NEW YORK CITY — The NYPD will no longer arrest people for minor infractions such as drinking alcohol in public, urinating or littering in Manhattan, city officials announced Tuesday.
Beginning March 7, police will have the discretion to determine if someone is a public safety risk before arresting them in a move the Manhattan District Attorney's Office — which will also no longer prosecute low-level offenses — said will remove 10,000 cases each year from the courts and help reduce its backlog.
The change will "help focus police and prosecutorial resources on those who commit serious crimes," Manhattan District Attorney Cyrus Vance Jr. said in a statement.
"By giving cops the discretion to issue summonses instead of requiring them to make arrests, we ensure they do not spend hours processing cases as minor as littering, and we enable officers to get back to patrolling, investigating and keeping our neighborhoods safe," he added.
The new rules only apply in Manhattan.
Under current policy, a person with an outstanding felony warrant caught committing a minor offense such as drinking in public will be arrested for the felony warrant and the low-level violation.
Officers who catch someone with an outstanding warrant for even a minor offense committing a new low-level violation must arrest the individual for the old infraction as well. This requires judges to spend time hearing the new minor infraction as well as the old case, and the officer also has to appear in court.
With these changes, the person with an outstanding felony warrant caught committing a minor offense will only face arrest for the felony. The minor charge will be dealt with as a summons by a judge on the spot.
“This new policy in Manhattan will save valuable police resources. Police officers can now quickly return a person to court on a warrant and, at the same time, adjudicate their current summonsable offense, all without jeopardizing the public safety," NYPD Commissioner Bill Bratton said in a statement.
Additionally, those with outstanding summons warrants will be taken to the Manhattan arraignment court at 100 Centre St. where a judge will adjudicate. Under the current rules, the more than 1.1 million city residents who failed to appear for their summonses are open to arrest if they're caught committing another low-level offense.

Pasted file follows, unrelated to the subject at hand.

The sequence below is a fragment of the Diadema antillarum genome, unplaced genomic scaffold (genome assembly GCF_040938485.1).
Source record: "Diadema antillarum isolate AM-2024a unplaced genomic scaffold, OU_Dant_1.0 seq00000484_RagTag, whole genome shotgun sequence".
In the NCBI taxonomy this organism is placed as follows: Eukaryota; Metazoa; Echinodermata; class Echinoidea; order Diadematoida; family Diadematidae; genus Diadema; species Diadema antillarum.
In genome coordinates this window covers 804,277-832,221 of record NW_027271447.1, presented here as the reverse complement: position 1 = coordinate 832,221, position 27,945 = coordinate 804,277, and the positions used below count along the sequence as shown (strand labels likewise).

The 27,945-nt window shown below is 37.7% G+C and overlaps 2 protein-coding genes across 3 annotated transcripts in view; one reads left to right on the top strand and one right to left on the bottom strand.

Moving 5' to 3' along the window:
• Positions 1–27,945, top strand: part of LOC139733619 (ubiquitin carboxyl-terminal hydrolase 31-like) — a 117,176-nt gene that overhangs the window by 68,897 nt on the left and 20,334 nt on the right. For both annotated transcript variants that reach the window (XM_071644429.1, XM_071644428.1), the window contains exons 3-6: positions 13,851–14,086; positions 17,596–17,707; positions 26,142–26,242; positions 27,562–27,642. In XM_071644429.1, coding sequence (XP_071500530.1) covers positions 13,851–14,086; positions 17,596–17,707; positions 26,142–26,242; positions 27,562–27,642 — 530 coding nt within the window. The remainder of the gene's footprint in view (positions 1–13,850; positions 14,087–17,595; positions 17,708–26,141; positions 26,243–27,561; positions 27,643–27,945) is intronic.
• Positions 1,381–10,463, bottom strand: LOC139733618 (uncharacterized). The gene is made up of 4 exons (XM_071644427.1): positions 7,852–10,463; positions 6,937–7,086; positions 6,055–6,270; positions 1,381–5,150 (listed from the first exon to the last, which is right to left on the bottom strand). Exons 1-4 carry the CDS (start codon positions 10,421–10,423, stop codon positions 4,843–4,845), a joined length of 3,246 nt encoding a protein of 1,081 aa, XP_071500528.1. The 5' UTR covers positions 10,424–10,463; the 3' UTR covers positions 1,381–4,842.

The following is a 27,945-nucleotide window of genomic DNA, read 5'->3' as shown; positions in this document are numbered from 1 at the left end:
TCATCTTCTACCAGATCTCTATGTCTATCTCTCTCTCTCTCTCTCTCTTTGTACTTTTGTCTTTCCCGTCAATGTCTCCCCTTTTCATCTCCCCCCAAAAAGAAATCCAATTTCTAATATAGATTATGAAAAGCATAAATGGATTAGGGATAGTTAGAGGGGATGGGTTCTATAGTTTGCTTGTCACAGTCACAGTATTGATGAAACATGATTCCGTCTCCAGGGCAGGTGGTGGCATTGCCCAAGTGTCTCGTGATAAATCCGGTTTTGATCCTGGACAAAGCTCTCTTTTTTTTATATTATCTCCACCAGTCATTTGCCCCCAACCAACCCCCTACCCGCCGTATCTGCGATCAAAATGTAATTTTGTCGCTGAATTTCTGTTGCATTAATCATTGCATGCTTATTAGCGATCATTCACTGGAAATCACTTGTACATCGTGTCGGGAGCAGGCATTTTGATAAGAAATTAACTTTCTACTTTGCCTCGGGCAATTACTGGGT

Previously, those without identification who were caught committing a low-level offense were subject to arrest. Now, those individuals will be taken to a precinct where they will be given time to allow someone to bring them identification and they will be issued a summons for appearance at a later date.
"Today’s reforms allow our hardworking police officers to concentrate their efforts on the narrow group of individuals driving violent crime in New York City. This plan will also help safely prevent unnecessary jail time for low-level offenses," Mayor Bill de Blasio said in a statement.
The changes mark the next step in how the city handles minor offenses.
In November 2014, Bratton and de Blasio announced that people caught with small amounts of marijuana would get a ticket instead of being arrested in most cases.
In January, the City Council introduced the Criminal Justice Reform Act of 2016 under which drinking alcohol in public, littering, public urination, unreasonable noise and violating parks rules would largely be considered civil offenses punishable with summonses.
The bill would eliminate the possibility of permanent criminal records and cover hundreds of thousands of cases while keeping people out of police custody.
New York City has used the "broken windows" theory of policing for years, which holds that smaller offenses are predictors for larger crimes. Council Speaker Melissa Mark-Viverito and other critics have called for an end to the prosecution of low-level offenses because they disproportionately impact poor and minority New Yorkers.
A spokesman for Mark-Viverito, Eric Koch, praised the changes to the city's "cumbersome and inefficient" method of handling low-level offenses but said "there is more work to be done."
"With our partners in the community, government and law enforcement, we can create a safe city where the penalties also fit the crime," Koch said.
The Manhattan DA's office said it will continue to prosecute penal code violations such as disorderly conduct, trespassing, loitering and harassment. Other violations such as driving without a license, possession of a knife longer than 4 inches and selling or possessing synthetic marijuana will also be prosecuted.